In addition to teaching at the Frederic Chopin Music School, Ray Guirguess is an active composer. Ray believes that all music school students should be involved in composition for the skill building and spiritual opportunities that the craft offers. We had a chat to better understand the craft of composition and revenue development possibilities.
Interviewer: Why do you enjoy composing so much?
Ray: I enjoy the idea that I can leave behind a creation, a legacy. It’s a pure way of communication. Words are a passing language. If you treat it with the respect that the craft deserves, it provides a true reflection that is very personal. I actually think it’s better than journaling because it’s tactile and scientific as well. You have to work out timings and
Interviewer: Why do you think people should compose?
Ray: There are no restrictions to writing and enjoying music – it’s a spiritual gift. It’s an opportunity to experiment with different sound combinations and techniques and essentially taking what you have learned in music class, and splicing it in to your own unique creation.
Interviewer: You are a commissioned composer at this point. What are challenges that commissioned composers face?
Ray: I am currently working on a student filmmaker’s score. The film is about the general complacency of consumer minds and an ignorance of what is going outside of the selfish experience. It’s an experimental documentary. It is challenging to meet the needs of the director – Needs that are sometimes continually changing. Meaning, your work needs to be constantly evolving, which can get frustrating. I like to keep in mind that much like myself, a filmmaker is another creator who’s vision evolves as the project takes on a its own life. You have to remain fluid and dynamic if you intend on earning a living as a composer.
Interviewer: Is it difficult to get commissioned projects?
Ray: It is difficult because it’s a very competitive industry. Anyone can create a film score electronically with minimal knowledge of digital software. Composing is very accessible to the average Joe. You no longer have to be a highly skilled music professional in order to develop a score. In a way, the market place is oversaturated with “composers” but not all are skilled.
Interviewer: How do you ensure that you stand out?
Ray: In order to remain competitive in the industry, it is critical to constantly evolve as a musician and perform at a very high level. However, a musical backing and education differentiates you incredibly because you are able to add finesse to the music – For example, quickly develop harmonies using the science of music. The quality of what an educated and experienced professional produces speaks for itself. Having a background in music adds colour to the music you produce. It also helps with general business management. For example, schooling has helped me to produce music on deadlines. I had to learn how to expedite the creative process. People are not willing to wait until inspiration hits you. Constantly having to deliver compositions, essays and performances on deadline at York really helped me in that area.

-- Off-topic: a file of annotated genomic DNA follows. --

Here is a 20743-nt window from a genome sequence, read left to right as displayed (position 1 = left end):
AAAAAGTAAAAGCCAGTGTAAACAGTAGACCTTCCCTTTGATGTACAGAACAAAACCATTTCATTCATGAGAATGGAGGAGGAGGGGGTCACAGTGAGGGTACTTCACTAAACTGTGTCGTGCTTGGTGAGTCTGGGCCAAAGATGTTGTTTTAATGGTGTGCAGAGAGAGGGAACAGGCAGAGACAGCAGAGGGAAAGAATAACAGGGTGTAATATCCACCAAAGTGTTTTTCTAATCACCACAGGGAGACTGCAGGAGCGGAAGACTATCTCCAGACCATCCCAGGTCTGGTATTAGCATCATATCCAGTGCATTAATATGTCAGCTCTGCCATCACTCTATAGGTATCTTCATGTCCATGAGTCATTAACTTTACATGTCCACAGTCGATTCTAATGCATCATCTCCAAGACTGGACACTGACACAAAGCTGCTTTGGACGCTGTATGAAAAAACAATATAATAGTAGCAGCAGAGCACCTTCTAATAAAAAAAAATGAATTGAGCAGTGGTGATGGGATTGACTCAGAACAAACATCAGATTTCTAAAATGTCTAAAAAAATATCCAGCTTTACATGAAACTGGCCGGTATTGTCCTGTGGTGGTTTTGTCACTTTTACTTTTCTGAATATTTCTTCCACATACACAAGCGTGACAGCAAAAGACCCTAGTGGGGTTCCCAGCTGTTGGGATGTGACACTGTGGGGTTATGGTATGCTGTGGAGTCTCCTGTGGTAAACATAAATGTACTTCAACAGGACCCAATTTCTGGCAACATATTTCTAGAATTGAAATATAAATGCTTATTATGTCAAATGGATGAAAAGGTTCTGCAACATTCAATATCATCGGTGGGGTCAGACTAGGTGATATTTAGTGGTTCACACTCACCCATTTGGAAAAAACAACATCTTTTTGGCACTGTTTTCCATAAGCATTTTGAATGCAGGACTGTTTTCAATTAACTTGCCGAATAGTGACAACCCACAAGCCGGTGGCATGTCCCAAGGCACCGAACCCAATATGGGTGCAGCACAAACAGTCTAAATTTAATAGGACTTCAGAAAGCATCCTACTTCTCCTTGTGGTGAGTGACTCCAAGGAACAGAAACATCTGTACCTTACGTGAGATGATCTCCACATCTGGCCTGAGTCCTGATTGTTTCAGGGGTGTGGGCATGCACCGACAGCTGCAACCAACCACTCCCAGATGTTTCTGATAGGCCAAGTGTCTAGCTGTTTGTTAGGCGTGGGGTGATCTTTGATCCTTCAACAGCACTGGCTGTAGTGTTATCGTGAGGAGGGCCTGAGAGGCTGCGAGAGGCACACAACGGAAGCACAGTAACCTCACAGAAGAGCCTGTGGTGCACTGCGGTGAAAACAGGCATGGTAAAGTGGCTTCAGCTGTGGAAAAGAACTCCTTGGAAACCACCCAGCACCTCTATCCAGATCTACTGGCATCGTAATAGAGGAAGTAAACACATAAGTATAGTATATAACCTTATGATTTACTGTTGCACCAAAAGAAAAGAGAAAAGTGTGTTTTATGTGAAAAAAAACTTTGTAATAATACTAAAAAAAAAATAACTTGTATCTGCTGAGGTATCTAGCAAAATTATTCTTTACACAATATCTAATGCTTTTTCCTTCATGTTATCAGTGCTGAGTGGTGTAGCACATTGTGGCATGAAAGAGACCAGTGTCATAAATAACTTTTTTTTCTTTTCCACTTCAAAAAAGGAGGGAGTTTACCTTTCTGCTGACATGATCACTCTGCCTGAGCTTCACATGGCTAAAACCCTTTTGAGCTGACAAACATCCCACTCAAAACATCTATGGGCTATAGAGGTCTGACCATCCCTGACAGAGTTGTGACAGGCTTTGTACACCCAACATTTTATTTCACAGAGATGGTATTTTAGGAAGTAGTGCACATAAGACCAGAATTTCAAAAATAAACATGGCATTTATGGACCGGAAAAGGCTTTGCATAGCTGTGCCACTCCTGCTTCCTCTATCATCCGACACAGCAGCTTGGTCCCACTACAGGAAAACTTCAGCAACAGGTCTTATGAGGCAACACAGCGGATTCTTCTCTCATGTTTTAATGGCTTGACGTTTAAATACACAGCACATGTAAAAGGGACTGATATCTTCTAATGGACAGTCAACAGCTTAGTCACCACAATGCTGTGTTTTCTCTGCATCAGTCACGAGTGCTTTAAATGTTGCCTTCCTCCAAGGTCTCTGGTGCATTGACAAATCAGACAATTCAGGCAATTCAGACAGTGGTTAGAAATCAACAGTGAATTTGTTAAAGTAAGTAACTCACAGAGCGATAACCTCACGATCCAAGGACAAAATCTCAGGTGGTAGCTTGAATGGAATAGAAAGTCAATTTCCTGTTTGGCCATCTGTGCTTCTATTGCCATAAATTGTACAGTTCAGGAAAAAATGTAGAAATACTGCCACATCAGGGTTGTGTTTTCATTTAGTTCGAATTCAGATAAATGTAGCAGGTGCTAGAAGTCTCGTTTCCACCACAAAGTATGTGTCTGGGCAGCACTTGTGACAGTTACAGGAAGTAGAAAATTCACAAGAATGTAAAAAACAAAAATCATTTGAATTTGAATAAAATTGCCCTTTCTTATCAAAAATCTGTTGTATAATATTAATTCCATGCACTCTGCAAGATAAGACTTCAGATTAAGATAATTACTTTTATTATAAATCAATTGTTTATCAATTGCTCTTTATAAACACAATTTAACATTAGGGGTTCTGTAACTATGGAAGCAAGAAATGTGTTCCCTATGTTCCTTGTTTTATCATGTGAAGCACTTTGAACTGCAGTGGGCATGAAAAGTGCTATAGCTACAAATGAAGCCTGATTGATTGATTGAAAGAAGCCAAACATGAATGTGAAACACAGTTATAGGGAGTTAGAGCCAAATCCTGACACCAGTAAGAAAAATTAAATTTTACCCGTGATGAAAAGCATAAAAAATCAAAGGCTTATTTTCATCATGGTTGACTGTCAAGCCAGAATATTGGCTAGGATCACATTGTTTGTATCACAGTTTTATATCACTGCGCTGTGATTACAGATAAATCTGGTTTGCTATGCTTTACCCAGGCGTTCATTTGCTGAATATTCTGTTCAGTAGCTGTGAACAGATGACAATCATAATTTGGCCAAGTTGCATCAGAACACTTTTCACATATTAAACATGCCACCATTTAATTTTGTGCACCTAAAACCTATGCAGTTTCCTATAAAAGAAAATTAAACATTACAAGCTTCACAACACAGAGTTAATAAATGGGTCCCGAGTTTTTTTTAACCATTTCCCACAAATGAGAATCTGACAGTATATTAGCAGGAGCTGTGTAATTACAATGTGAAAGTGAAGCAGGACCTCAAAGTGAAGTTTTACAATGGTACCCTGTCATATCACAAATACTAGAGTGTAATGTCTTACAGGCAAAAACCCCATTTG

Interviewer: What’s the best way to get work in composition?
Ray: I find that it’s important to consistently develop new music in order to constantly build the skillset. You have to consistently work on the craft and gain more exposure. I also find that networking is very important. Actually, composition has helped me socially because I tend to be shy. It forces me to approach people. I appreciate all forms of craftsmanship – poetry, sculpture, and writing. I enjoy collaborating with other creative types and I need to approach them in order to make that happen. Creating and networking happen organically in a way. I have noticed that if I am performing well in my musical career, then I am doing well in all areas of life – social included.
Interviewer: What advice would you give to aspiring composers? Or students of the Frederic Chopin Music School who may want to try composing?
Ray: I would urge everyone to try composition – even if no audience experiences your creation. It is very therapeutic to translate feelings in to your own music.
If you would like to learn more about Ray Guirguess and the Frederic Chopin Music School, please contact us.
Call 905 279 7761 or send us a note!